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A complete reign of terror had, by this time, been established throughout Eastern or Old Virginia. Immigrants from Free States were hunted out on suspicion of Unionism, unless they chose to enlist at once in the Rebel army; and only the most violent and obstreperous sympathy with Secession could save them from personal outrage. Appeals from those who had formerly figured as inflexible Unionists were circulated through the journals, calling upon all true Virginians to stand by the action of their State, and thereby preserve her from the horrors of an intestine war. Thus, Mr. A. H. H. Stuart--a leading Whig of other days, an eminent member of Congress, afterward Secretary of the Interior under President Fillmore--who had been elected to the Convention as a Unionist from the strong Whig county of Augusta, and had opposed Secession to the last, now wrote a letter to The Staunton Spectator, maintaining this position:

In my judgment, it is the duty of all good citizens to stand by the action of the State. It is no time for crimination or recrimination. We cannot stop now to inquire who brought the troubles upon us, or why. It is enough to know that they are upon us; and we must meet them like men. We must stand shoulder to shoulder. Our State is threatened with invasion, and we must repel it as best we can. The only way to preserve peace is to present a united front. If we show divisions among ourselves, the enemy will be encouraged by them, and may make them the pretext for sending armies into our borders for the purpose of sustaining the hands of the disaffected. Our true policy, then, is to stand together as one man in the hour of danger, and leave our family feuds to be adjusted after the contest is over.

To the same effect, but a little more boldly, Mr. James M. Mason, late a Senator of the United States, wrote as follows:

To the Editor of the Winchester Virginian:
The question has been frequently put to me--“ What position will Virginia occupy, should the Ordinance of Secession be rejected by the people at the approaching election?” And the frequency of the question may be an excuse for giving publicity to the answer.

The Ordinance of Secession withdrew the State of Virginia from the Union, with all the consequences resulting from the separation. It annulled the Constitution and laws of the United States within the limits of this State, and absolved the citizens of Virginia from all obligations and obedience to them.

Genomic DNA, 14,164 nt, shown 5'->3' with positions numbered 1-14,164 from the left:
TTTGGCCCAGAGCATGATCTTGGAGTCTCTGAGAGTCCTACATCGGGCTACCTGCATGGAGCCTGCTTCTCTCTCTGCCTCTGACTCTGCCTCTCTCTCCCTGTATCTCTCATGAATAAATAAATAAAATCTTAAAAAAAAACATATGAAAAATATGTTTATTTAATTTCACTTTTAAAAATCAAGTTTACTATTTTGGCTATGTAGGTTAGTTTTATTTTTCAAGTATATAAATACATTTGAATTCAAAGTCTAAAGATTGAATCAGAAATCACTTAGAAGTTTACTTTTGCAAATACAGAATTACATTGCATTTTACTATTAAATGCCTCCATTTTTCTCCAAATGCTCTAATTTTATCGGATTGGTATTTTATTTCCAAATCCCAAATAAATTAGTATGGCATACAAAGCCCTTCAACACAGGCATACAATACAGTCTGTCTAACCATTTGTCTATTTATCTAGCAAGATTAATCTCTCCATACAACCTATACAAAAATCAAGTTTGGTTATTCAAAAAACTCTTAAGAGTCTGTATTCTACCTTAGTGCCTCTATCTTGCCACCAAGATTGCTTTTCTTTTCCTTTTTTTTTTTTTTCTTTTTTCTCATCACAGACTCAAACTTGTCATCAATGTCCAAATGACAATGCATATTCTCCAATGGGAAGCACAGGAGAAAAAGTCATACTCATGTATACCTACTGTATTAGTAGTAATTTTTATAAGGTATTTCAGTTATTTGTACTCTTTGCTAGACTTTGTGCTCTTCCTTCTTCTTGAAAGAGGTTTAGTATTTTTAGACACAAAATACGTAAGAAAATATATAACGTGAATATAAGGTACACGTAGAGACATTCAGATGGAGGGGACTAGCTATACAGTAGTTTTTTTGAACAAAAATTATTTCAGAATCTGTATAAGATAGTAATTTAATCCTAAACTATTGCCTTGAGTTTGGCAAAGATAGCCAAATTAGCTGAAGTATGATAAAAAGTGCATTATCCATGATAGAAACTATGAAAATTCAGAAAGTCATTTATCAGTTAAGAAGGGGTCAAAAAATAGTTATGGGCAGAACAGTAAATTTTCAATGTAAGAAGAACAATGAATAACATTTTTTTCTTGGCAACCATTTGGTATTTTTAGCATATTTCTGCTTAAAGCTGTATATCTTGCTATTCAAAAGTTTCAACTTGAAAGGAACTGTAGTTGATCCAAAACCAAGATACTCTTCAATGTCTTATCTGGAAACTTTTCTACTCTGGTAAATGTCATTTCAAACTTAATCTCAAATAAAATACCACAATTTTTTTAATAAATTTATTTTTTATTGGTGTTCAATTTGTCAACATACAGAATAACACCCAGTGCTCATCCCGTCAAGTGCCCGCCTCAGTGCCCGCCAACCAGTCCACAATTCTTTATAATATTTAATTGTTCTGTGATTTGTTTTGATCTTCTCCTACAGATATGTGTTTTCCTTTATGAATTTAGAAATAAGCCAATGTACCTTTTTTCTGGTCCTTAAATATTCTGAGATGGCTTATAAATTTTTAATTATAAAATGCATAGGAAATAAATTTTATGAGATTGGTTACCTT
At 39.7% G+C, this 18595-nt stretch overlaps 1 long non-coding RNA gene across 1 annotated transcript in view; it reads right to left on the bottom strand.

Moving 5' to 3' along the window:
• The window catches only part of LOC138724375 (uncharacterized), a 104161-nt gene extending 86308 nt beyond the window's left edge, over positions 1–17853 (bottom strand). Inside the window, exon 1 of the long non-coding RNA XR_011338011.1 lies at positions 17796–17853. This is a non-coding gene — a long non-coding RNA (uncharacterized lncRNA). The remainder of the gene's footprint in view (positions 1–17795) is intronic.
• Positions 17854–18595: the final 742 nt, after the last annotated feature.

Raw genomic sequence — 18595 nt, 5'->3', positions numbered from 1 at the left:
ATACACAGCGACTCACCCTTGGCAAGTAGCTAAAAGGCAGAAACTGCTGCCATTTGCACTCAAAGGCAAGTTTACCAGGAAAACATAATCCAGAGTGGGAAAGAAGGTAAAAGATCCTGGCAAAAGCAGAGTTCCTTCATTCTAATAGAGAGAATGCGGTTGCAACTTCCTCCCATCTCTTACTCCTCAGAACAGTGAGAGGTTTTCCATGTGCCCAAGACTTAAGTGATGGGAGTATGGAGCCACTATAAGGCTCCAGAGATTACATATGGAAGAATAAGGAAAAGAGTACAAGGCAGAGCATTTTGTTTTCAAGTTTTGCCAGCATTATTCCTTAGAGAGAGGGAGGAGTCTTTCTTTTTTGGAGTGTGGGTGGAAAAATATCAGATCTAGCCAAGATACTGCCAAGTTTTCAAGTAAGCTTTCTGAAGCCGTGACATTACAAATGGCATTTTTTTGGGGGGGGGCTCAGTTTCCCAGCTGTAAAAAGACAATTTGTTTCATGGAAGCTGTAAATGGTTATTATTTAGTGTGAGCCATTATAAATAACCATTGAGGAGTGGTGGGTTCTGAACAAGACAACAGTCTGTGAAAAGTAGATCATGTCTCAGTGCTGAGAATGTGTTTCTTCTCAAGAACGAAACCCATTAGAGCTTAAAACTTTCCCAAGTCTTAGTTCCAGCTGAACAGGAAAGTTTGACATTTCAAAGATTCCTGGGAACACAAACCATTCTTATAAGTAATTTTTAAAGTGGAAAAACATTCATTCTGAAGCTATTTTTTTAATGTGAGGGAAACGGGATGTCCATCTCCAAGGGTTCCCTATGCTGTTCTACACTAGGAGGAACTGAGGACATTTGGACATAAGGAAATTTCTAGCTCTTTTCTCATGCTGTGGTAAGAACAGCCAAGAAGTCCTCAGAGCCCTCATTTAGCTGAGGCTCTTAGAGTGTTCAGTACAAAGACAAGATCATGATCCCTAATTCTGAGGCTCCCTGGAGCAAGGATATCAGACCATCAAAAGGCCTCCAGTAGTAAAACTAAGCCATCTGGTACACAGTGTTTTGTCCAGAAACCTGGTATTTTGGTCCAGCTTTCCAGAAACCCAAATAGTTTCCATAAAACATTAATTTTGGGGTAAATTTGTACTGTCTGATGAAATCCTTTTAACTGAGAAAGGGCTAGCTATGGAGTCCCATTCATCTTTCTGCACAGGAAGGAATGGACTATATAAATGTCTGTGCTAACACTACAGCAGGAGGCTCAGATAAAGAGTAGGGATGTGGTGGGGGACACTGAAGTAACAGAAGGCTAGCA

Hence, it follows, if this Ordinance be rejected by the people, the State of Virginia will remain in the Union, and the people of the State will remain bound by the Constitution of the United States; and obedience to the government and laws of the United States will be fully and rightfully enforced against them.

It follows, of course, that, in this war now carried on by the Government of the United States against the seceding States, Virginia must immediately change sides, and, under the orders of that Government, turn her arms against her Southern sisters.

From this, there can be no escape. As a member of the Union, all her resources of men and money will be at once at the command of the Government of the Union.

Again: for mutual defense, immediately after the Ordinance of Secession passed, a treaty or “military league” was formed by the Convention in the name of the people of Virginia, with the Confederate States of the South, by which the latter were bound to march to the aid of our State against the invasion of the Federal Government. And we have now in Virginia, at Harper's Ferry and at Norfolk, in face of the common foe, several thousands of the gallant sons of South Carolina, of Alabama, of Louisiana, Georgia and Mississippi, who hastened to fulfill the covenant they made, and are ready and eager to lay down their lives, side by side with our sons, in defense of the soil of Virginia.

If the Ordinance of Secession is rejected, not only will this “military league” be annulled, but it will have been made a trap to inveigle our generous defenders into the hands of their enemies.

Virginia remaining in the Union, duty and loyalty to her obligations to the Union will require that those Southern forces shall not be permitted to leave the State, but shall be delivered up to the Government of the Union; and those who refuse to do so will be guilty of treason, and be justly dealt with as traitors.

Treason against the United States consists as well “in adhering to its enemies and giving them aid” as in levying war.

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